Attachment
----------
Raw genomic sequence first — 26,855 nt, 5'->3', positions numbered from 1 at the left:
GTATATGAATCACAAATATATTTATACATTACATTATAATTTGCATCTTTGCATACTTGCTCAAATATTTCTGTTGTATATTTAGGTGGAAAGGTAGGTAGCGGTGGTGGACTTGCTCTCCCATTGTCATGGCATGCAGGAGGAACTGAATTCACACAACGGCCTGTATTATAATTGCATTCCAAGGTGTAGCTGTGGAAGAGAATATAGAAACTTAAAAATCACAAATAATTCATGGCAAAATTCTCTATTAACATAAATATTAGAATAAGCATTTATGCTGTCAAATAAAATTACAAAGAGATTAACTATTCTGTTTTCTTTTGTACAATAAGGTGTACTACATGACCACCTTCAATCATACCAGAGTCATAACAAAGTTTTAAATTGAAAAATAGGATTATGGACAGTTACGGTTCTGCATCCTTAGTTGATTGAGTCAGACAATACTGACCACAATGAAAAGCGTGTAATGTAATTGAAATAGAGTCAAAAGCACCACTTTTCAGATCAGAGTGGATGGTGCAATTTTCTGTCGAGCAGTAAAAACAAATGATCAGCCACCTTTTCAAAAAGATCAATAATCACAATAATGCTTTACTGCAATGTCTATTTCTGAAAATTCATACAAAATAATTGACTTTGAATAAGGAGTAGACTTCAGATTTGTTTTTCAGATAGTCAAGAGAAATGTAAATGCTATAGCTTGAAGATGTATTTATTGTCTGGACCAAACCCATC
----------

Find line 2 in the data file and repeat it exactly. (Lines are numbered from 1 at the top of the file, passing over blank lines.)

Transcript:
GTATATGAATCACAAATATATTTATACATTACATTATAATTTGCATCTTTGCATACTTGCTCAAATATTTCTGTTGTATATTTAGGTGGAAAGGTAGGTAGCGGTGGTGGACTTGCTCTCCCATTGTCATGGCATGCAGGAGGAACTGAATTCACACAACGGCCTGTATTATAATTGCATTCCAAGGTGTAGCTGTGGAAGAGAATATAGAAACTTAAAAATCACAAATAATTCATGGCAAAATTCTCTATTAACATAAATATTAGAATAAGCATTTATGCTGTCAAATAAAATTACAAAGAGATTAACTATTCTGTTTTCTTTTGTACAATAAGGTGTACTACATGACCACCTTCAATCATACCAGAGTCATAACAAAGTTTTAAATTGAAAAATAGGATTATGGACAGTTACGGTTCTGCATCCTTAGTTGATTGAGTCAGACAATACTGACCACAATGAAAAGCGTGTAATGTAATTGAAATAGAGTCAAAAGCACCACTTTTCAGATCAGAGTGGATGGTGCAATTTTCTGTCGAGCAGTAAAAACAAATGATCAGCCACCTTTTCAAAAAGATCAATAATCACAATAATGCTTTACTGCAATGTCTATTTCTGAAAATTCATACAAAATAATTGACTTTGAATAAGGAGTAGACTTCAGATTTGTTTTTCAGATAGTCAAGAGAAATGTAAATGCTATAGCTTGAAGATGTATTTATTGTCTGGACCAAACCCATC